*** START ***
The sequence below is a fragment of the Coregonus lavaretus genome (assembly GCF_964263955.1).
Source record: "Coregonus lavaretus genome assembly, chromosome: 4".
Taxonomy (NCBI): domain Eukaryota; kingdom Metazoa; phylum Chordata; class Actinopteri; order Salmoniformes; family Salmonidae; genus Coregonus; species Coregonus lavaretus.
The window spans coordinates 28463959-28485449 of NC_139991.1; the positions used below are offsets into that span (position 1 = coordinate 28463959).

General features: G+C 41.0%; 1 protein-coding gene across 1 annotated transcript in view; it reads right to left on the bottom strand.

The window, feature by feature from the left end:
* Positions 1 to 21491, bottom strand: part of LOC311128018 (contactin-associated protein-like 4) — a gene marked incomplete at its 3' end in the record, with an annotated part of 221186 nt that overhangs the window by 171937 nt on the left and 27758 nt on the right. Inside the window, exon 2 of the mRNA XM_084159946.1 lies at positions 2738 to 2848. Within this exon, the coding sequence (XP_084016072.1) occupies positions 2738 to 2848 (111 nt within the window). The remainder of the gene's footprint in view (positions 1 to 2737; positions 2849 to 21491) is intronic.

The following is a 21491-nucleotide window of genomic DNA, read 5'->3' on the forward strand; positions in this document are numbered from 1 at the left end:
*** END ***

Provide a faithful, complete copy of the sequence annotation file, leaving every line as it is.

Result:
The sequence below is a fragment of the Coregonus lavaretus genome (assembly GCF_964263955.1).
Source record: "Coregonus lavaretus genome assembly, chromosome: 4".
Taxonomy (NCBI): domain Eukaryota; kingdom Metazoa; phylum Chordata; class Actinopteri; order Salmoniformes; family Salmonidae; genus Coregonus; species Coregonus lavaretus.
The window spans coordinates 28463959-28485449 of NC_139991.1; the positions used below are offsets into that span (position 1 = coordinate 28463959).

General features: G+C 41.0%; 1 protein-coding gene across 1 annotated transcript in view; it reads right to left on the bottom strand.

The window, feature by feature from the left end:
* Positions 1 to 21491, bottom strand: part of LOC311128018 (contactin-associated protein-like 4) — a gene marked incomplete at its 3' end in the record, with an annotated part of 221186 nt that overhangs the window by 171937 nt on the left and 27758 nt on the right. Inside the window, exon 2 of the mRNA XM_084159946.1 lies at positions 2738 to 2848. Within this exon, the coding sequence (XP_084016072.1) occupies positions 2738 to 2848 (111 nt within the window). The remainder of the gene's footprint in view (positions 1 to 2737; positions 2849 to 21491) is intronic.

The following is a 21491-nucleotide window of genomic DNA, read 5'->3' on the forward strand; positions in this document are numbered from 1 at the left end: